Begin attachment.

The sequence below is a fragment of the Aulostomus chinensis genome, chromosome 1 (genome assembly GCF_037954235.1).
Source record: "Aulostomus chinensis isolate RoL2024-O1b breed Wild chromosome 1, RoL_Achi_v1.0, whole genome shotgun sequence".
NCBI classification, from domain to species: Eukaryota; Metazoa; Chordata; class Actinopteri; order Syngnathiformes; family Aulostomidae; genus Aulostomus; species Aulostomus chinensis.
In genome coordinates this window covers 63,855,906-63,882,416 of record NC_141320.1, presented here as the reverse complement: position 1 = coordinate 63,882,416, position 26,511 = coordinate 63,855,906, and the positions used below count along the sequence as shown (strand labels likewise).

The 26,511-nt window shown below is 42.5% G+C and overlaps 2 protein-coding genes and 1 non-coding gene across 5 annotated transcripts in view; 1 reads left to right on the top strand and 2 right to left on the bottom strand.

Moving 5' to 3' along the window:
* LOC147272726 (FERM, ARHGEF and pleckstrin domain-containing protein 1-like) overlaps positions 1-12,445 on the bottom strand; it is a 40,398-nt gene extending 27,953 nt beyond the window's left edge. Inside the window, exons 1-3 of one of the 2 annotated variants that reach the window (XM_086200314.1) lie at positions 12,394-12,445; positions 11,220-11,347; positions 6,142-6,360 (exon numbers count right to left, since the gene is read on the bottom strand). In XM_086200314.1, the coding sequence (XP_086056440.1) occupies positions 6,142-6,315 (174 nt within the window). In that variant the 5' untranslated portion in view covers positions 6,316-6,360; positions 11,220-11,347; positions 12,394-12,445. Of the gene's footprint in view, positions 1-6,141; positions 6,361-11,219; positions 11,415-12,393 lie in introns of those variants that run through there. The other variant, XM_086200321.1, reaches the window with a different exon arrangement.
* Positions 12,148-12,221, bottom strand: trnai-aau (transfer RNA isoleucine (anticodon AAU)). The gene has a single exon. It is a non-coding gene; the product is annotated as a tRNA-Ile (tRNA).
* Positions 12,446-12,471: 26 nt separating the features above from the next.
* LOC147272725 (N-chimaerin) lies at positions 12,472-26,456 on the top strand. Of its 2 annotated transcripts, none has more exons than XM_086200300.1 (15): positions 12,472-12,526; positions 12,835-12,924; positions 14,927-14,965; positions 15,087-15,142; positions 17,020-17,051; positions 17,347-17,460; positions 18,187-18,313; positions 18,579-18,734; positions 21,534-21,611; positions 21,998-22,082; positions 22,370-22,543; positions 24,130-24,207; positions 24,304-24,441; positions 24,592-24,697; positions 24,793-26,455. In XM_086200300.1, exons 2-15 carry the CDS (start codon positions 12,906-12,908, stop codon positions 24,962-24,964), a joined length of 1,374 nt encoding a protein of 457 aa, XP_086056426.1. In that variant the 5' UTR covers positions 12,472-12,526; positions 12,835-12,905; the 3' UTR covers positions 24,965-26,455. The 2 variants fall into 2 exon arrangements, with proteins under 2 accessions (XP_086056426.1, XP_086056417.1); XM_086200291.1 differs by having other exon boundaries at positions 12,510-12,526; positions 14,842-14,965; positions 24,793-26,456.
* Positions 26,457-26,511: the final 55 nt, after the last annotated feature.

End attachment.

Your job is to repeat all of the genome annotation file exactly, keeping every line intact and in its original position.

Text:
The sequence below is a fragment of the Aulostomus chinensis genome, chromosome 1 (genome assembly GCF_037954235.1).
Source record: "Aulostomus chinensis isolate RoL2024-O1b breed Wild chromosome 1, RoL_Achi_v1.0, whole genome shotgun sequence".
NCBI classification, from domain to species: Eukaryota; Metazoa; Chordata; class Actinopteri; order Syngnathiformes; family Aulostomidae; genus Aulostomus; species Aulostomus chinensis.
In genome coordinates this window covers 63,855,906-63,882,416 of record NC_141320.1, presented here as the reverse complement: position 1 = coordinate 63,882,416, position 26,511 = coordinate 63,855,906, and the positions used below count along the sequence as shown (strand labels likewise).

The 26,511-nt window shown below is 42.5% G+C and overlaps 2 protein-coding genes and 1 non-coding gene across 5 annotated transcripts in view; 1 reads left to right on the top strand and 2 right to left on the bottom strand.

Moving 5' to 3' along the window:
* LOC147272726 (FERM, ARHGEF and pleckstrin domain-containing protein 1-like) overlaps positions 1-12,445 on the bottom strand; it is a 40,398-nt gene extending 27,953 nt beyond the window's left edge. Inside the window, exons 1-3 of one of the 2 annotated variants that reach the window (XM_086200314.1) lie at positions 12,394-12,445; positions 11,220-11,347; positions 6,142-6,360 (exon numbers count right to left, since the gene is read on the bottom strand). In XM_086200314.1, the coding sequence (XP_086056440.1) occupies positions 6,142-6,315 (174 nt within the window). In that variant the 5' untranslated portion in view covers positions 6,316-6,360; positions 11,220-11,347; positions 12,394-12,445. Of the gene's footprint in view, positions 1-6,141; positions 6,361-11,219; positions 11,415-12,393 lie in introns of those variants that run through there. The other variant, XM_086200321.1, reaches the window with a different exon arrangement.
* Positions 12,148-12,221, bottom strand: trnai-aau (transfer RNA isoleucine (anticodon AAU)). The gene has a single exon. It is a non-coding gene; the product is annotated as a tRNA-Ile (tRNA).
* Positions 12,446-12,471: 26 nt separating the features above from the next.
* LOC147272725 (N-chimaerin) lies at positions 12,472-26,456 on the top strand. Of its 2 annotated transcripts, none has more exons than XM_086200300.1 (15): positions 12,472-12,526; positions 12,835-12,924; positions 14,927-14,965; positions 15,087-15,142; positions 17,020-17,051; positions 17,347-17,460; positions 18,187-18,313; positions 18,579-18,734; positions 21,534-21,611; positions 21,998-22,082; positions 22,370-22,543; positions 24,130-24,207; positions 24,304-24,441; positions 24,592-24,697; positions 24,793-26,455. In XM_086200300.1, exons 2-15 carry the CDS (start codon positions 12,906-12,908, stop codon positions 24,962-24,964), a joined length of 1,374 nt encoding a protein of 457 aa, XP_086056426.1. In that variant the 5' UTR covers positions 12,472-12,526; positions 12,835-12,905; the 3' UTR covers positions 24,965-26,455. The 2 variants fall into 2 exon arrangements, with proteins under 2 accessions (XP_086056426.1, XP_086056417.1); XM_086200291.1 differs by having other exon boundaries at positions 12,510-12,526; positions 14,842-14,965; positions 24,793-26,456.
* Positions 26,457-26,511: the final 55 nt, after the last annotated feature.